NEPA gave citizens and environmental groups a great amount of ammunition with which to attack agency actions that affected the environment. Early courts interpreted NEPA broadly, and it appeared that judicial enforcement of the law might drastically scale back, or even eliminate, the possibility of any federal action that might severely affect the environment.[19] Over time, however, courts began to rein in NEPA, emphasizing that the law has only a procedural effect.[20] Recently, courts have been somewhat unwilling to look at the actual impact of a proposed action on the environment. Instead, courts will examine whether agencies took a hard look at the environmental effects of their actions,[21] or followed the correct procedures in determining those effects.[22] A failure to discuss adverse environmental impacts will be fatal, but so long as all significant environmental impacts are discussed and the agency can claim to have made a reasoned decision, whatever decision it reaches is likely permissible.[23]

The courts’ procedural focus raises the question of whether NEPA has any teeth at all. Yet, the mountains of environmental litigation emanating from various agencies’ EISs would suggest that NEPA’s teeth are very sharp indeed. The NEPA procedural requirements still force agencies to be very thorough in assessing the impacts their proposed actions will have on the environment and whether alternatives may exist.[24] At the very least, NEPA compels agencies to stop and think about their actions, even if a proposed action may have very little chance of being prohibited. The very prospect of extended litigation over a shoddily prepared EIS should force agencies to take the drafting seriously and to earnestly consider mitigation.[25]

B. The NEPA Process

The NEPA process involves a series of interrelated steps with which agencies must comply, though some undertakings are categorically excluded from a detailed analysis if certain criteria are met.[26] If an action does not fall into a categorical exclusion, the federal agency must prepare a written environmental assessment (EA).[27] The EA is a concise public document that is used to determine whether a proposed action would significantly affect the environment.[28] The EA briefly considers impacts of the action, alternatives, mitigation measures, cost–benefit analysis, and the action’s consistency with other laws and programs.[29] The overwhelming majority of environmental assessments result in a finding of no significant impact (FONSI).[30] If an agency issues a FONSI, it has found that the proposed action will not have a significant effect on the human environment, and an EIS will not be prepared.[31]

If an agency determines that the proposed action will have a significant effect on the environment, it must prepare an EIS.[32] This behemoth of a document is exponentially more detailed and time consuming than its lesser cousin, the EA,[33] and the prospect of preparing an EIS hardly elicits excitement. Agencies, in an effort to avoid preparing such a document, will sometimes drastically scale back their original project or consider serious mitigation efforts so they can issue a FONSI.[34] This avoidance tactic, although self-serving, actually dovetails quite nicely with NEPA’s goals; the project’s environmental impact remains minimal even though no EIS is prepared.[35]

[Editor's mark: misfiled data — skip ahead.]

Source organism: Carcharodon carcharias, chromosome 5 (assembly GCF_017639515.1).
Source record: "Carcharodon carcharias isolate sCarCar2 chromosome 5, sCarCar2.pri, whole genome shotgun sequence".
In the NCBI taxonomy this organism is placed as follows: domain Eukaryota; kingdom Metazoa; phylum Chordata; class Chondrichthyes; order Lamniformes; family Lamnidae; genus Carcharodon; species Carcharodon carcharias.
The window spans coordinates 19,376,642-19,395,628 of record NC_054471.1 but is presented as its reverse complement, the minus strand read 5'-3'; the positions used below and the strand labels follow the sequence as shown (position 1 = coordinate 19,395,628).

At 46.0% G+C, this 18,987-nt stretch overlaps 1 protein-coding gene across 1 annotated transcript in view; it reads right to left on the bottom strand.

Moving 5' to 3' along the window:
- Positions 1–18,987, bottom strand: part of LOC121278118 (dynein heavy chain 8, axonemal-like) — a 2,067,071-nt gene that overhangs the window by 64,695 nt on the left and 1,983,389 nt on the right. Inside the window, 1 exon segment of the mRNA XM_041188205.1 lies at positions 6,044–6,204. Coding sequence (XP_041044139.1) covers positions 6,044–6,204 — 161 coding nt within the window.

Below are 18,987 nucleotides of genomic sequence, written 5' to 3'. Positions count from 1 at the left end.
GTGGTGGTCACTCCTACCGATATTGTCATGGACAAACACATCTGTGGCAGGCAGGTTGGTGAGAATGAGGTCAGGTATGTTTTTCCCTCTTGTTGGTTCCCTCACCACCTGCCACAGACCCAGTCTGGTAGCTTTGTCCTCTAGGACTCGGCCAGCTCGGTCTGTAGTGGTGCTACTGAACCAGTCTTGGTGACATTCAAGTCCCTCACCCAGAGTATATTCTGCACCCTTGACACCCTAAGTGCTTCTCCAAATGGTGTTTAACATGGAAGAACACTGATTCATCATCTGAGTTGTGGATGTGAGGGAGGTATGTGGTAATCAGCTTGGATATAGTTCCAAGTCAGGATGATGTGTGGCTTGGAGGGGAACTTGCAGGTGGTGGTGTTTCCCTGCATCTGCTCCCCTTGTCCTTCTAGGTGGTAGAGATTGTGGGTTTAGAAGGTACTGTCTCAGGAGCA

Once an agency determines that an EIS is necessary, but before the agency begins the actual drafting, it must publish a notice of intent in the Federal Register and participate in a process called “scoping.”[36] Through the scoping process, the agency must invite the participation of other affected federal agencies and the public, determine the scope of the EIS, and identify the significant issues that the EIS will address.[37]

After scoping, the drafting process begins. An EIS is an exhaustive look at the environmental impacts of a proposed action and a detailed consideration of the alternatives.[38] The primary purpose of an EIS is to “serve as an action-forcing device to ensure that the policies and goals defined in the Act are infused into the ongoing programs and actions of the Federal Government.”[39] Although the regulations governing the statements require them to be “concise” and “no longer than absolutely necessary,”[40] EISs are generally lengthy documents, filling up to 300 pages with appendices.[41]

An EIS is an EA in much greater detail that usually includes four sections: 1) an introduction with a purpose and need statement; 2) a description of the affected environment; 3) a description of alternatives, including the proposed action; and 4) an analysis of the environmental impacts of the alternatives.[42] Lawsuits concerning the EIS document often arise over either the purpose and need statement or the alternatives section. In the purpose and need statement, agencies are directed to “specify the underlying purpose and need to which the agency is responding in proposing the alternatives, including the proposed action.”[43] While agencies have control over the direction of their project, “an agency may not define the objectives of its action in terms so unreasonably narrow that only one alternative from among the environmentally benign ones in the agency’s power would accomplish the goals of the agency’s action, and the EIS would become a foreordained formality.”[44]

The alternatives section is the heart of an EIS.[45] There has been much litigation over what kinds of alternatives an agency must discuss and how detailed those discussions must be.[46] Although NEPA regulations require an EIS to “[r]igorously explore and objectively evaluate all reasonable alternatives” to the proposed action,[47] courts generally have been very deferential in letting agencies decide what alternatives to put on the table.[48] NEPA does not force an agency to consider an infinite range of alternatives, but it must consider reasonable alternatives, including taking no action at all.[49] Additionally, an agency must “briefly discuss” why it eliminated certain alternatives from detailed study.[50]